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The Airbag
History and Development

The invention of the airbag could be considered to be a good example of the manifestation of the proverb “Necessity is the mother of all inventions”. The first airbag was patented by an American gentleman named John W.Hetrick. He patented the device in 1952, but it was not commercially deployable. You can read more about his invention here.
The first car that came with airbags was the Oldsmobile Tornado.
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Mechanism

The airbag is an example of a simple phenomenon that is complicated by the precision requirements. The basic theme is that a dissociation reaction takes place.

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The entire setup is something like this:

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You have a sensor that detects that rapid deceleration of the vehicle in the event of a collision.

This sensor then sends this information to the control unit. The ECU sends the signal to the inflation unit- a spark ignites the Sodium Azide that releases the nitrogen gas inflating the cushion.

It is important to understand that if the bag remains inflated, the passenger will be injured. There has to be a mechanism to continuously release the gases that are generated. This mechanism is explained by the picture below. The cushion expands in volume and the gas release valve begins to release the nitrogen in the airbag.
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ABS
History and Development

It is interesting to note that the concept of antilock braking systems has its origins in 1920’s- for aircraft braking. More details are available here.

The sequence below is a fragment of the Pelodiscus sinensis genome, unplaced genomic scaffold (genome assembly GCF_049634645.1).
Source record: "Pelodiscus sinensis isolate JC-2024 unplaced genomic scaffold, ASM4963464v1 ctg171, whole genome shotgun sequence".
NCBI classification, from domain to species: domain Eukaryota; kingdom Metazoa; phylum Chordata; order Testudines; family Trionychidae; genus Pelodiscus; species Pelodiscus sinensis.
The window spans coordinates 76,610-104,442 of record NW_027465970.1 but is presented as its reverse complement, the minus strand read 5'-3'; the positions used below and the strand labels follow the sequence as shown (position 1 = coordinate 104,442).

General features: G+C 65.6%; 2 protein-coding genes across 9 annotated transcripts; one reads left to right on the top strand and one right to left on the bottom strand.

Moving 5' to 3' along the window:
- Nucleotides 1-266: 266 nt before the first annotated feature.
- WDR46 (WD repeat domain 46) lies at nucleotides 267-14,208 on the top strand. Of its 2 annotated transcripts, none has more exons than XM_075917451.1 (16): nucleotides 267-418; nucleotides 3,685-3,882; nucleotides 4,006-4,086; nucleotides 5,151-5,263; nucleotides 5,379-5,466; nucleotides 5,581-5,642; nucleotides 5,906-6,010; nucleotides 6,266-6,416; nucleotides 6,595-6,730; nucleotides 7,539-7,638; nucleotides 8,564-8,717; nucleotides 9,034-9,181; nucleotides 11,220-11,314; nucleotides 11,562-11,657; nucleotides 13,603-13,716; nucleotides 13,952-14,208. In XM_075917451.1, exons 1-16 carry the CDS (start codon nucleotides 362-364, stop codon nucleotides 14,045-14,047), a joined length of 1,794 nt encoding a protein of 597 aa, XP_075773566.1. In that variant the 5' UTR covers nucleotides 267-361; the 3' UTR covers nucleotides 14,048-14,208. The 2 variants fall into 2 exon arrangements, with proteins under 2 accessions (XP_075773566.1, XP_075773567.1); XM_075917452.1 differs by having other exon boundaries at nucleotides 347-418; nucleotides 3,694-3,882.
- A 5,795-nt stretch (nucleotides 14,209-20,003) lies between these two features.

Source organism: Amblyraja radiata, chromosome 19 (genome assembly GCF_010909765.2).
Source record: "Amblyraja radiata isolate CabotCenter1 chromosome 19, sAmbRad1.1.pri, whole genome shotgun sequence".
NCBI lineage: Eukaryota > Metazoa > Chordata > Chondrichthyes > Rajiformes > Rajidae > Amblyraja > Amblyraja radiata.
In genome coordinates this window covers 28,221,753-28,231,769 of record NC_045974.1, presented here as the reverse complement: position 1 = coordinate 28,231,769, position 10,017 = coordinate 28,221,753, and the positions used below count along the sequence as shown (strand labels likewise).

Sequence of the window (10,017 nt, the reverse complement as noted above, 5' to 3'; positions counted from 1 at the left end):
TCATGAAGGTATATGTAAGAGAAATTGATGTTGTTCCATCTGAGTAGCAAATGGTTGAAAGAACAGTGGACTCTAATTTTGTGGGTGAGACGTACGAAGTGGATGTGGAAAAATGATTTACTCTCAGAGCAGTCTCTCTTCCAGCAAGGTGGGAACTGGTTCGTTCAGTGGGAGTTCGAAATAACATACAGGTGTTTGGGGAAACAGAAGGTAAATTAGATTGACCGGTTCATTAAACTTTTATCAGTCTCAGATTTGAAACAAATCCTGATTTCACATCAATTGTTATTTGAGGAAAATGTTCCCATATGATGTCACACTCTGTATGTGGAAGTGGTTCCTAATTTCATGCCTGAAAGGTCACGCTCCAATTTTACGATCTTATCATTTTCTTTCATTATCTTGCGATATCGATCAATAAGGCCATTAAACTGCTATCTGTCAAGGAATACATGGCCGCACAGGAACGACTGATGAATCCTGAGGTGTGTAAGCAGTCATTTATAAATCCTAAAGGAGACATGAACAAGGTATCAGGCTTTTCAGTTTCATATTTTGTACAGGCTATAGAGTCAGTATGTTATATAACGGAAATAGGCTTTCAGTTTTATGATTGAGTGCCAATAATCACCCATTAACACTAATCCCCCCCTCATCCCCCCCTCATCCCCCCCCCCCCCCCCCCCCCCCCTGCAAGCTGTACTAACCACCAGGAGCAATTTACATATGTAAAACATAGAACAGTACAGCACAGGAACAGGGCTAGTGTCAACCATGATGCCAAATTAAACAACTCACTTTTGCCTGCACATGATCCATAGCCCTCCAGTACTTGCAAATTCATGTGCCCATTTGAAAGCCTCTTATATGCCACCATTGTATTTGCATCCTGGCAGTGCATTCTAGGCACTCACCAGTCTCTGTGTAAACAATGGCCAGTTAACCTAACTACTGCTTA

The first car that came with an ABS was the 1971 Chrysler Crown Imperial.
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The first car that came with the contemporary ABS was the 1978 Mercedes Benz 116 series of vehicles. There’s an image sourced from this site (www.mercedesclass.net) that depicts the performance of the model with and without ABS.

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Mechanism
In order to understand how the antilock braking system helps you while hard braking, it is important to know why your wheels get locked up.

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When you press the brake, the fluid from the master cylinder depicted above will create a pressure on the brake shoe (drum brake) and brake caliper (disk brake). We all know Pascal’s law- the pressure will be uniformly distributed. Hence, if the surface that you are driving on is not able to provide traction to the tires, it will arrest the motion of the wheel (which makes the car skid, not roll). This is the basic reason why hard braking at high speeds is dangerous in vehicles without ABS. The same holds true for slippery surfaces.

The ABS is a controlling mechanism for the pressure that is applied to each brake.